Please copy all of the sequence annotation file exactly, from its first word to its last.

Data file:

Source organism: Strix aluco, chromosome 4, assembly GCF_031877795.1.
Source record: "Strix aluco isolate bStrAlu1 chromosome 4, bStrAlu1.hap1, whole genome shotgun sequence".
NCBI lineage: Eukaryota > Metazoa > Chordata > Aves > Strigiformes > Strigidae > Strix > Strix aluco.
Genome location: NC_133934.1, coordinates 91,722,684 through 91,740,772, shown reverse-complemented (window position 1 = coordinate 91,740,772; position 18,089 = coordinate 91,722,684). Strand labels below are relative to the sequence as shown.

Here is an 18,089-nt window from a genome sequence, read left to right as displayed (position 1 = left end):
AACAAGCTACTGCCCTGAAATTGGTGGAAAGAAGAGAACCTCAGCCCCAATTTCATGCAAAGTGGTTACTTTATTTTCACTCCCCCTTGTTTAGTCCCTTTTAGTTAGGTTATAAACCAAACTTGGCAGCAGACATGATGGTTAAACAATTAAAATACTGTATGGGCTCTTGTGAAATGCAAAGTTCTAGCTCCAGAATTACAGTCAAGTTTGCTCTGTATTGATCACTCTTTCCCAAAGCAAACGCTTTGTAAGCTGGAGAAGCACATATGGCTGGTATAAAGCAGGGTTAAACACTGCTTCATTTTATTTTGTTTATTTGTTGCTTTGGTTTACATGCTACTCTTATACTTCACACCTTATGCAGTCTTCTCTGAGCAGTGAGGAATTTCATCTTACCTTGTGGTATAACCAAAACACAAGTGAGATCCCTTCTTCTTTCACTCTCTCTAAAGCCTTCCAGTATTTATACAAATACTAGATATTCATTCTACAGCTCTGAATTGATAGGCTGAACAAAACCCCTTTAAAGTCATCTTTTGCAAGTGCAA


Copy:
Source organism: Strix aluco, chromosome 4, assembly GCF_031877795.1.
Source record: "Strix aluco isolate bStrAlu1 chromosome 4, bStrAlu1.hap1, whole genome shotgun sequence".
NCBI lineage: Eukaryota > Metazoa > Chordata > Aves > Strigiformes > Strigidae > Strix > Strix aluco.
Genome location: NC_133934.1, coordinates 91,722,684 through 91,740,772, shown reverse-complemented (window position 1 = coordinate 91,740,772; position 18,089 = coordinate 91,722,684). Strand labels below are relative to the sequence as shown.

Here is an 18,089-nt window from a genome sequence, read left to right as displayed (position 1 = left end):
AACAAGCTACTGCCCTGAAATTGGTGGAAAGAAGAGAACCTCAGCCCCAATTTCATGCAAAGTGGTTACTTTATTTTCACTCCCCCTTGTTTAGTCCCTTTTAGTTAGGTTATAAACCAAACTTGGCAGCAGACATGATGGTTAAACAATTAAAATACTGTATGGGCTCTTGTGAAATGCAAAGTTCTAGCTCCAGAATTACAGTCAAGTTTGCTCTGTATTGATCACTCTTTCCCAAAGCAAACGCTTTGTAAGCTGGAGAAGCACATATGGCTGGTATAAAGCAGGGTTAAACACTGCTTCATTTTATTTTGTTTATTTGTTGCTTTGGTTTACATGCTACTCTTATACTTCACACCTTATGCAGTCTTCTCTGAGCAGTGAGGAATTTCATCTTACCTTGTGGTATAACCAAAACACAAGTGAGATCCCTTCTTCTTTCACTCTCTCTAAAGCCTTCCAGTATTTATACAAATACTAGATATTCATTCTACAGCTCTGAATTGATAGGCTGAACAAAACCCCTTTAAAGTCATCTTTTGCAAGTGCAA